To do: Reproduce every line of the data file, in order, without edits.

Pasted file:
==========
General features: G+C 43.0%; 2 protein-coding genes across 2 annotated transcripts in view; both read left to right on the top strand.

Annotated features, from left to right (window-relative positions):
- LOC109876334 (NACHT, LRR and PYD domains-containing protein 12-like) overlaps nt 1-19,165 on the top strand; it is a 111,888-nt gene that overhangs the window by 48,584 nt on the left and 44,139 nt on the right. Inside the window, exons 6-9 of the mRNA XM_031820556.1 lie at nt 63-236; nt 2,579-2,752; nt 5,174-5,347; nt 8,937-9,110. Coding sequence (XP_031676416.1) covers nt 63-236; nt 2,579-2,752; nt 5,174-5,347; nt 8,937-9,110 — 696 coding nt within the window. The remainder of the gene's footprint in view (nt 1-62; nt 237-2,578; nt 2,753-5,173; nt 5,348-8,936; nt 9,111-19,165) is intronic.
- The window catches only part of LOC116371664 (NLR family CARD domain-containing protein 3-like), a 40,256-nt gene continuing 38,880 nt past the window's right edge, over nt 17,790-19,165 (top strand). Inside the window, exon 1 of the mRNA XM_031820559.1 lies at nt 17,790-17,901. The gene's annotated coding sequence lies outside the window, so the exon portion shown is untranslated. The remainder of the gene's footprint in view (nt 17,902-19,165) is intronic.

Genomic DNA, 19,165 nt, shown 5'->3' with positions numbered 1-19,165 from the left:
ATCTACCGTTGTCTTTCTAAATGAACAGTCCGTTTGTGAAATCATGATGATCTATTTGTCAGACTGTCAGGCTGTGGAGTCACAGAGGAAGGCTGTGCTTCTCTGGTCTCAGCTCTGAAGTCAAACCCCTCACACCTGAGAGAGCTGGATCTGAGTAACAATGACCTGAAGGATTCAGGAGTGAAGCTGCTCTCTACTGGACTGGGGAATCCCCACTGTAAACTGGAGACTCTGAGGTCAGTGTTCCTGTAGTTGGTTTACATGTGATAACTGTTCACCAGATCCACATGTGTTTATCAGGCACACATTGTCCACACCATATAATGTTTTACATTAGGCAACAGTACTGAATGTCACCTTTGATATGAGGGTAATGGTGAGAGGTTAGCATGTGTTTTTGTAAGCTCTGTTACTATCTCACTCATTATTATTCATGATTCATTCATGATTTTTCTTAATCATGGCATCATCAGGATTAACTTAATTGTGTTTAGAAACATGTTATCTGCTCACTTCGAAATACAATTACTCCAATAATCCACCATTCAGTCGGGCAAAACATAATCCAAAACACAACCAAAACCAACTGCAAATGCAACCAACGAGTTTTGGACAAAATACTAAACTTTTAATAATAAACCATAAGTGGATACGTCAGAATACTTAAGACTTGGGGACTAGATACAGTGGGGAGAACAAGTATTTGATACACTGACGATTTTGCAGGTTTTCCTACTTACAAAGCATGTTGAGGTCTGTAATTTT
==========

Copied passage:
General features: G+C 43.0%; 2 protein-coding genes across 2 annotated transcripts in view; both read left to right on the top strand.

Annotated features, from left to right (window-relative positions):
- LOC109876334 (NACHT, LRR and PYD domains-containing protein 12-like) overlaps nt 1-19,165 on the top strand; it is a 111,888-nt gene that overhangs the window by 48,584 nt on the left and 44,139 nt on the right. Inside the window, exons 6-9 of the mRNA XM_031820556.1 lie at nt 63-236; nt 2,579-2,752; nt 5,174-5,347; nt 8,937-9,110. Coding sequence (XP_031676416.1) covers nt 63-236; nt 2,579-2,752; nt 5,174-5,347; nt 8,937-9,110 — 696 coding nt within the window. The remainder of the gene's footprint in view (nt 1-62; nt 237-2,578; nt 2,753-5,173; nt 5,348-8,936; nt 9,111-19,165) is intronic.
- The window catches only part of LOC116371664 (NLR family CARD domain-containing protein 3-like), a 40,256-nt gene continuing 38,880 nt past the window's right edge, over nt 17,790-19,165 (top strand). Inside the window, exon 1 of the mRNA XM_031820559.1 lies at nt 17,790-17,901. The gene's annotated coding sequence lies outside the window, so the exon portion shown is untranslated. The remainder of the gene's footprint in view (nt 17,902-19,165) is intronic.

Genomic DNA, 19,165 nt, shown 5'->3' with positions numbered 1-19,165 from the left:
ATCTACCGTTGTCTTTCTAAATGAACAGTCCGTTTGTGAAATCATGATGATCTATTTGTCAGACTGTCAGGCTGTGGAGTCACAGAGGAAGGCTGTGCTTCTCTGGTCTCAGCTCTGAAGTCAAACCCCTCACACCTGAGAGAGCTGGATCTGAGTAACAATGACCTGAAGGATTCAGGAGTGAAGCTGCTCTCTACTGGACTGGGGAATCCCCACTGTAAACTGGAGACTCTGAGGTCAGTGTTCCTGTAGTTGGTTTACATGTGATAACTGTTCACCAGATCCACATGTGTTTATCAGGCACACATTGTCCACACCATATAATGTTTTACATTAGGCAACAGTACTGAATGTCACCTTTGATATGAGGGTAATGGTGAGAGGTTAGCATGTGTTTTTGTAAGCTCTGTTACTATCTCACTCATTATTATTCATGATTCATTCATGATTTTTCTTAATCATGGCATCATCAGGATTAACTTAATTGTGTTTAGAAACATGTTATCTGCTCACTTCGAAATACAATTACTCCAATAATCCACCATTCAGTCGGGCAAAACATAATCCAAAACACAACCAAAACCAACTGCAAATGCAACCAACGAGTTTTGGACAAAATACTAAACTTTTAATAATAAACCATAAGTGGATACGTCAGAATACTTAAGACTTGGGGACTAGATACAGTGGGGAGAACAAGTATTTGATACACTGACGATTTTGCAGGTTTTCCTACTTACAAAGCATGTTGAGGTCTGTAATTTT